At the end of the season, after the prize money was handed out, I had received more money than Solo. I took the funds home to my mother. She told me to take it to Mikey because he had done all this hard work with me. So I went to DGS and found Mikey and asked to see him, Alwyn and Einstar. They wondered what was wrong. I told them nothing. I gave them the money. Mikey asked why was I giving them money. I said because they had worked so hard with me. I’ll never forget his answer: “Shakey, I’m not doing this for money. I’m doing this for the fun of it.” They told me to take the money to my parents. But my parents did not want any of it. So I went to Barclays Bank and opened an account. And now Barclays is First Caribbean. I have an account at First Caribbean, and I still do business with Barclays Bank up here. First Caribbean and Barclays should both build a monument to Mikey Bruney.
Our first season together was so good, that Mikey continued to manage me as a calypsonian and songwriter. None of my songs were complete unless and until Mikey had reviewed it and made recommendations for changes. I have always accepted his recommendations. His mind is sharp — okay, I mean was. He always had a sense of “what the people wanted” and what would work in a song and what would not. Sometimes I’d be bent on writing about a particular topic, and Mikey would just be opposed. He would say it was a foolish idea. And we would argue about it until I saw his point. Sometimes he would say, “Well, it is you singing, but when you get booed off the stage, that’s your business.” At that point, I’d yield. The man was a genius. For someone who never went to music school, never wrote poetry, he was a very good lyricist.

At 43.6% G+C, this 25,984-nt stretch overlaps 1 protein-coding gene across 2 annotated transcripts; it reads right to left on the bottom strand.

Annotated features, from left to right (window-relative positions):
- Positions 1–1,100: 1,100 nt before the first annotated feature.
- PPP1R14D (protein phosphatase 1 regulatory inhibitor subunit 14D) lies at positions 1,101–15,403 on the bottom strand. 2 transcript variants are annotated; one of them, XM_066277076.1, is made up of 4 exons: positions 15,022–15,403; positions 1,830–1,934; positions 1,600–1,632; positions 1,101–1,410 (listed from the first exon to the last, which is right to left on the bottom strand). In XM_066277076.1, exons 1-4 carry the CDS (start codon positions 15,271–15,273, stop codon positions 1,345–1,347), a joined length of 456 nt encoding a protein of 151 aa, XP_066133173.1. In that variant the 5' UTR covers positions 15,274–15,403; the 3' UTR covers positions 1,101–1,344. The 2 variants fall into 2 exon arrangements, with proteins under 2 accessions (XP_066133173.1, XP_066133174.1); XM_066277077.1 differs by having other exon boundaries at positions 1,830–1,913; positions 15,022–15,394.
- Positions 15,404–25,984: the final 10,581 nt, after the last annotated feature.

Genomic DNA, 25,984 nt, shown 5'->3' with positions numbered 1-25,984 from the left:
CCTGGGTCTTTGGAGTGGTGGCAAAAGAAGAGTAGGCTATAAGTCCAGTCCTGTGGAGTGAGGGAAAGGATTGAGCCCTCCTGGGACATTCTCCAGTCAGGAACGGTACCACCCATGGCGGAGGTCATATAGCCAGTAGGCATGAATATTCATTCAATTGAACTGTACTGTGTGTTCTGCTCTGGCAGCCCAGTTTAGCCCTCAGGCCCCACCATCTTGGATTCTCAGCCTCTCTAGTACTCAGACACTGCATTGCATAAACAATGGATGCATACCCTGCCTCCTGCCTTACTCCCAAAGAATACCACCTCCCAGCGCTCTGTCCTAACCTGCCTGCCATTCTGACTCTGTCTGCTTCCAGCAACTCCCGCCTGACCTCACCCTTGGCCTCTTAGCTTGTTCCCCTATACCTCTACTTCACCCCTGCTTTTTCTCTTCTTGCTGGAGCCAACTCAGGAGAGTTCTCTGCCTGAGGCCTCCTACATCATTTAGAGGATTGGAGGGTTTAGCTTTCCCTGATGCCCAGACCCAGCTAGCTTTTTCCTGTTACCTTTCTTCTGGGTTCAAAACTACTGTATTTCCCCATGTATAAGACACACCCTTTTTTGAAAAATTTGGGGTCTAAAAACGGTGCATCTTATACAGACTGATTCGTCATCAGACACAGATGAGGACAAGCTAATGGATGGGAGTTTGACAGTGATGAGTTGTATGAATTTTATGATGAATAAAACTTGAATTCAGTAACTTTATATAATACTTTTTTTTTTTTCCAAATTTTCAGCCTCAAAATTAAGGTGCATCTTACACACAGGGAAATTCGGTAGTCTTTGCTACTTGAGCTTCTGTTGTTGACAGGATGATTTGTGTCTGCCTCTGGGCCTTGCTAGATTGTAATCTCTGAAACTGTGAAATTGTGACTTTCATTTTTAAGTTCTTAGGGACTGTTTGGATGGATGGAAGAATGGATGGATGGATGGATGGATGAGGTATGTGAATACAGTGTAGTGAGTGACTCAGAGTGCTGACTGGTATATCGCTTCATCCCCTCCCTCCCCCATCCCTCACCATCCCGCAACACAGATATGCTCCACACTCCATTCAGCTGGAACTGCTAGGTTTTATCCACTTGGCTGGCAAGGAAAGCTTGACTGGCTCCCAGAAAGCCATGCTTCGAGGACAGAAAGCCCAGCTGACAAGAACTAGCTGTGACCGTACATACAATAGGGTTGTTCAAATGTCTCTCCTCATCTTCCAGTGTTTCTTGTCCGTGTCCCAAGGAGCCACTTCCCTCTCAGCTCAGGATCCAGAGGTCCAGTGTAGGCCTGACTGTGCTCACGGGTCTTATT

And then, he never took credit for his work. The first time I recorded “Debas Pour Debas” (Semp Studios, Trinidad and Tobago, 1979), he refused to let me acknowledge him as the lyricist. When I re-recorded it on the Metamorphosis CD in 2007, I did not ask his permission; I simply put his name. He was not at all pleased.
And did I mention that he never accepted any money for his management services? And neither did he accept any money for any legal work he did for me in Dominica. As a result, I run King Shakey Promotions as a non-profit entity and give all my earnings and royalties therefrom to charity.
I hope someday Mikey will be inducted into the Dominica Calypso Music Hall of Fame. I am in the Hall of Fame. But I’ll tell you truly, that without Mikey Bruney, there would never have been a King Shakey.
In closing, I’ll say that I guess I’ve failed Mikey in one way. He often asked me when would I come back home. He often said, “Shakey, you’d be a d–n good magistrate.” I promised him that I’d come back after my children got out of college. But I told him so thinking that he’d be alive and life would be like it was back then. But now he’s gone…
Rest in Peace, my friend, my mentor.”